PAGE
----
The idea of putting a small gift and a hat into a cardboard tube, then pulling it apart for fun was first thought of in the 19th century and became part of the Christmas festivities. The name given to it is a cracker.
So what is a cracker? A cracker is a small cardboard tube covered in a coloured paper and twisted at both ends.
How does the cracker work? The cracker is pulled by two people each holding one end of the twisted cardboard. Then the friction created a small explosion pop and the contents fall out.
What's inside the cracker? Usually you will find, a brightly coloured paper hat or a paper crown, a small gift, a balloon, a joke or a quotation written in a slip of paper.
Where does the 'pop' comes from? The pop is produced by a strip of chemically impregnated paper.
Who invented the cracker?
The cracker was invented by an enterprising Victorian named Tom Smith, who as a young boy in 1830 worked in a bakery in London. His employers were often commissioned to supply elaborate cakes for wedding and Smith began creating new designs and decorations for these confections. He soon started his own business, selling cake decorations, sweets and party novelties such as flags and streamers. Much of his success can be attributed to his constant efforts to offer his customers new and exciting ideas for their parties.
Smith's search for inspiration frequently took him abroad. In Paris in 1840 he came across an idea for selling confectionery that was new to him; a sugared almond wrapped in a twist of tissue paper called "bonbon". He instantly saw that this had potential as another party novelty.
Although bonbons were very popular in Paris, they at first failed to impress Tom Smith’s English market. But Smith was convinced that he had a winning idea. It was just a matter of making his bonbons more exciting. Legend has it that inspiration came one day when he was listening to the log crackle and snap in his fireplace. What the bonbons needed was sound.
Within a year, Tom Smith was selling a much larger version of his bonbons, which he called “Cosaques”. The wrapping now included an explosive snap, a motto and a gift. This was obviously just what the British public was waiting for. Soon, demand for Smith’s crackers, far exceeded what he was able to supply from his existing premises.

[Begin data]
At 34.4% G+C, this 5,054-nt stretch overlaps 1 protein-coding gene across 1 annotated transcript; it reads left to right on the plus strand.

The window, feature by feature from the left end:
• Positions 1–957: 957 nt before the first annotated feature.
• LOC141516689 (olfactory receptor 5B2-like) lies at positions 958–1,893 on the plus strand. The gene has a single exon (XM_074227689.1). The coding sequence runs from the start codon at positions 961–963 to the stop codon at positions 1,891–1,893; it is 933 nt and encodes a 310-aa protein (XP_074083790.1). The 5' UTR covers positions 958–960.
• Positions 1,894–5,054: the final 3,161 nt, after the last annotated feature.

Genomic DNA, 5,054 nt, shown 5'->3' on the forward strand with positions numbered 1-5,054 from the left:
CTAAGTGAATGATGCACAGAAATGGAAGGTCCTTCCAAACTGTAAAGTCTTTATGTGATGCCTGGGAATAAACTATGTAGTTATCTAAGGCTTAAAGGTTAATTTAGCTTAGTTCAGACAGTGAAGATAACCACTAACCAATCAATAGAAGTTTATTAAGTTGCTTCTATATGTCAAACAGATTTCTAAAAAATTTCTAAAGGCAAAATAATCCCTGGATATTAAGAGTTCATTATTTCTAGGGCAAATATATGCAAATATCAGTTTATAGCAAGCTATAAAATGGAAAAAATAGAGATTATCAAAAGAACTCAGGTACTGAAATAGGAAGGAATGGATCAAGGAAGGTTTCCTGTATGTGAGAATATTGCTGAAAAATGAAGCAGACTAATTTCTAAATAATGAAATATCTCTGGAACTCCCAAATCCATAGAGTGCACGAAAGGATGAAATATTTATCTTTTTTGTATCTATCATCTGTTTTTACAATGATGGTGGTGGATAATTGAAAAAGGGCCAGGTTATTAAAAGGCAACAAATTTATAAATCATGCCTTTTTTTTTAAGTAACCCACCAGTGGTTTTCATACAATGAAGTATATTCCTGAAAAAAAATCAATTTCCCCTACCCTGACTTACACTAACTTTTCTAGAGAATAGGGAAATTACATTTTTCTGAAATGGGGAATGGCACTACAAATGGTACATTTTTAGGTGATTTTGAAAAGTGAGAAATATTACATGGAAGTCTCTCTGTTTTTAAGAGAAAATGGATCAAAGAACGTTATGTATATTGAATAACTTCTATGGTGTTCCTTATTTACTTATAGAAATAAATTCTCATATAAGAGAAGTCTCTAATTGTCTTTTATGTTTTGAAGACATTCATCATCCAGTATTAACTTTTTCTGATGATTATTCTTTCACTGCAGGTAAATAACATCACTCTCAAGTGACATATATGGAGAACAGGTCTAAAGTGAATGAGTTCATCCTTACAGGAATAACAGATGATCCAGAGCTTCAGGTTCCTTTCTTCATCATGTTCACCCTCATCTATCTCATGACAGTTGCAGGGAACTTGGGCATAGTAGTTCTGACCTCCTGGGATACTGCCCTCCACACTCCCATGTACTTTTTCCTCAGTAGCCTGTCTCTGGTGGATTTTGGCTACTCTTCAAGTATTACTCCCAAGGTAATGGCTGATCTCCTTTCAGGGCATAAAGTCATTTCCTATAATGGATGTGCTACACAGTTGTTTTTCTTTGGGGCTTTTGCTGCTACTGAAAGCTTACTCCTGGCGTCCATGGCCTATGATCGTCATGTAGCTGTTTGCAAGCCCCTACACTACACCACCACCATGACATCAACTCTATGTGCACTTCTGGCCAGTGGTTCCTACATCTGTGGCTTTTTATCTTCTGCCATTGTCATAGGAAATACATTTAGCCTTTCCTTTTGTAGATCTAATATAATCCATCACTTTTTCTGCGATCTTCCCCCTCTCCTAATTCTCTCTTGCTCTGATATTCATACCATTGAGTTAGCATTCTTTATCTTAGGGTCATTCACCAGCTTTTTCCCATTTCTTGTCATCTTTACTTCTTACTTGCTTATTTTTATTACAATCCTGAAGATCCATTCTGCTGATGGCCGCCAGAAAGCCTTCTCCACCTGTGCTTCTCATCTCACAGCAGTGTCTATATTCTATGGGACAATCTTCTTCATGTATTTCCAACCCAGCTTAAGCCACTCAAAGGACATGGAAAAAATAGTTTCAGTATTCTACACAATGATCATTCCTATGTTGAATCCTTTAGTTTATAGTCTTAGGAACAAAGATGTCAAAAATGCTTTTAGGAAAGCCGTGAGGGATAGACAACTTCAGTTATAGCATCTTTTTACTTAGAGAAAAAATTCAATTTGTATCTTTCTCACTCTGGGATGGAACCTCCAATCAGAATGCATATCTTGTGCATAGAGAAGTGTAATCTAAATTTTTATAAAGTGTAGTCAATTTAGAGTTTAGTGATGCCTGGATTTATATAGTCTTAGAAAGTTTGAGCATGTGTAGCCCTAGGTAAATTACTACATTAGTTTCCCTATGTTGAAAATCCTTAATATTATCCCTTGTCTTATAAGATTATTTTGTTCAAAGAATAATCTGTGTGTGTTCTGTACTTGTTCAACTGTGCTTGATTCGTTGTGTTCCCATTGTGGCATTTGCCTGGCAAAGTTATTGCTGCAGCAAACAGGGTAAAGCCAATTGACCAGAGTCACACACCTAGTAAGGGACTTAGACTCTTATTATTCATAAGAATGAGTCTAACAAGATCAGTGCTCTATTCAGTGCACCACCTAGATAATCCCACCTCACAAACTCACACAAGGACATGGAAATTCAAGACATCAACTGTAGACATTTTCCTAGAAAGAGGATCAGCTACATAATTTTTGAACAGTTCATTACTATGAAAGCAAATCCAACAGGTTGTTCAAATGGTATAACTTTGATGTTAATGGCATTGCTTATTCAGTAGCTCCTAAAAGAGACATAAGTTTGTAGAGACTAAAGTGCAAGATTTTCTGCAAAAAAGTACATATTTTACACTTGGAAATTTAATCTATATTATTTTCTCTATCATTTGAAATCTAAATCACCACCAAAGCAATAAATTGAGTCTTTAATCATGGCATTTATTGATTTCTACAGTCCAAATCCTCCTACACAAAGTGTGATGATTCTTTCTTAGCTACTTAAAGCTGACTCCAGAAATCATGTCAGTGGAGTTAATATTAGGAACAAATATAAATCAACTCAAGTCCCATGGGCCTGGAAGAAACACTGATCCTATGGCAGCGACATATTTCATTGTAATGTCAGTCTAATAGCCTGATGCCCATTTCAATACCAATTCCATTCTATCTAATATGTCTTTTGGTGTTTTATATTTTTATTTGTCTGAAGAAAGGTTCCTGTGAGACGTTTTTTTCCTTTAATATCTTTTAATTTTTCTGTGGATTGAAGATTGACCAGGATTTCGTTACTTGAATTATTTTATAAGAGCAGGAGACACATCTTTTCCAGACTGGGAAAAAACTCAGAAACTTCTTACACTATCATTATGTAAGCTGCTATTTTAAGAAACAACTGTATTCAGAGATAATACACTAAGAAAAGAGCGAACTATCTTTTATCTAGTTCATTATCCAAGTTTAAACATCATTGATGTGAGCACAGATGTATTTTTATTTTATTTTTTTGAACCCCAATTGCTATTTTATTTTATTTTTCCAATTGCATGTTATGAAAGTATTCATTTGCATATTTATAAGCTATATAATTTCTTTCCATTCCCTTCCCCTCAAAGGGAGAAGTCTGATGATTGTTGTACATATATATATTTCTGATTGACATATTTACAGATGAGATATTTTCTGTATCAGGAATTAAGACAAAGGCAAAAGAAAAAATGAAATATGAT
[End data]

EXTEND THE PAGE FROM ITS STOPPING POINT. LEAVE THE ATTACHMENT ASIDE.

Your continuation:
The business continued to expand and after Tom Smith’s death, his three sons carried on their father’s work. One of these sons, Walter is credited with the idea of including hats made of tissue paper in the crackers.
Tom Smith Christmas Crackers - Catalog Covers - 1916 -1922 -1940Click thumbnail to view full-size
Crackers reached the height of their popularity in the early years of the 20thcentury. At this time they were far more topical than they are today, with mottoes referring to current events and fashions, rather than old jokes and bad puns.
Early Tom Smith's catalogues also show a wide range of designs, the company created cracker for different occasions such as the Suffragettes, War heroes, Charlie Chaplin,
The Queen's Coronation, exclusive crackers are made for the Royal family they have and still are to this day.
Throughout this time, crackers had no particular association with Christmas – that emphasis emerged gradually as the 20th century progressed.
The British royal Family has always been a great patron of Tom Smith crackers and regularly orders them for its Christmas celebrations.
Since Tom Smith invented the crackers, there are hundreds of manufactures who have ventured in this business, nowadays much of the cracker-making process is automated and a handmade cracker is a luxury to receive.
Today you will find quality crackers in supermarket, department stores, craft shops with ribbons, lace, bells, from elegant Christmas crackers to eco-friendly Christmas crackers which are made of recyclable materials. You can also purchase different novelty crackers online.
Christmas crackers are now used to celebrate variety of other special occasions and festive events such as weddings, birthdays, anniversary and as a party favors all over the United Kingdom and other European countries, United States, Canada , Australia and New Zealand.
It has been about 150 years since Tom Smith invented the crackers and still lives on today and adding festive touch to the Christmas dinner table and continues to bring pleasures to the young and the old.
Novelty Christmas CrackersClick thumbnail to view full-size
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